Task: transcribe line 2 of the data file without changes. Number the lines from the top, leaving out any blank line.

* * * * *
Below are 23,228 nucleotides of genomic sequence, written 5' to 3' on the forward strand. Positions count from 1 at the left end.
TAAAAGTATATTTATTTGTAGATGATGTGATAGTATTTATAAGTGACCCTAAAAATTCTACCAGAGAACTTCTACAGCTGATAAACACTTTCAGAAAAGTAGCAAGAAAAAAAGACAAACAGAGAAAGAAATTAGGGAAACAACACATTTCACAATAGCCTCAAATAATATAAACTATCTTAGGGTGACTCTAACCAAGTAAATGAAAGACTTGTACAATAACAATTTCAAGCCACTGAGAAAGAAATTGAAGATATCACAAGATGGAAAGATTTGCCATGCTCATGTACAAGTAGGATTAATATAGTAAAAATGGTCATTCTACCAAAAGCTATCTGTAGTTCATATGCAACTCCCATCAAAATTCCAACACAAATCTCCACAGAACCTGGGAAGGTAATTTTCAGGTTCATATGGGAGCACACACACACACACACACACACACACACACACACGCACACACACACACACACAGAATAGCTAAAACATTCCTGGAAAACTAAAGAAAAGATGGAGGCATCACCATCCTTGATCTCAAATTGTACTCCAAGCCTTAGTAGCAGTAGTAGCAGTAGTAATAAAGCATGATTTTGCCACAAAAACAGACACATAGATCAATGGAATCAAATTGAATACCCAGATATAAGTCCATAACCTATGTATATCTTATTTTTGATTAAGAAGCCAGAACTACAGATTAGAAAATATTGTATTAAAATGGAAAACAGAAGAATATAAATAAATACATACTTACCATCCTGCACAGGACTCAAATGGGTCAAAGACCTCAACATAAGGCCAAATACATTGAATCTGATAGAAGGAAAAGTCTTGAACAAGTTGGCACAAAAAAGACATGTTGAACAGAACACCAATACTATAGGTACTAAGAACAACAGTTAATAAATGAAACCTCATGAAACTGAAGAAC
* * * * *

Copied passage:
TAAAAGTATATTTATTTGTAGATGATGTGATAGTATTTATAAGTGACCCTAAAAATTCTACCAGAGAACTTCTACAGCTGATAAACACTTTCAGAAAAGTAGCAAGAAAAAAAGACAAACAGAGAAAGAAATTAGGGAAACAACACATTTCACAATAGCCTCAAATAATATAAACTATCTTAGGGTGACTCTAACCAAGTAAATGAAAGACTTGTACAATAACAATTTCAAGCCACTGAGAAAGAAATTGAAGATATCACAAGATGGAAAGATTTGCCATGCTCATGTACAAGTAGGATTAATATAGTAAAAATGGTCATTCTACCAAAAGCTATCTGTAGTTCATATGCAACTCCCATCAAAATTCCAACACAAATCTCCACAGAACCTGGGAAGGTAATTTTCAGGTTCATATGGGAGCACACACACACACACACACACACACACACACACACGCACACACACACACACACAGAATAGCTAAAACATTCCTGGAAAACTAAAGAAAAGATGGAGGCATCACCATCCTTGATCTCAAATTGTACTCCAAGCCTTAGTAGCAGTAGTAGCAGTAGTAATAAAGCATGATTTTGCCACAAAAACAGACACATAGATCAATGGAATCAAATTGAATACCCAGATATAAGTCCATAACCTATGTATATCTTATTTTTGATTAAGAAGCCAGAACTACAGATTAGAAAATATTGTATTAAAATGGAAAACAGAAGAATATAAATAAATACATACTTACCATCCTGCACAGGACTCAAATGGGTCAAAGACCTCAACATAAGGCCAAATACATTGAATCTGATAGAAGGAAAAGTCTTGAACAAGTTGGCACAAAAAAGACATGTTGAACAGAACACCAATACTATAGGTACTAAGAACAACAGTTAATAAATGAAACCTCATGAAACTGAAGAAC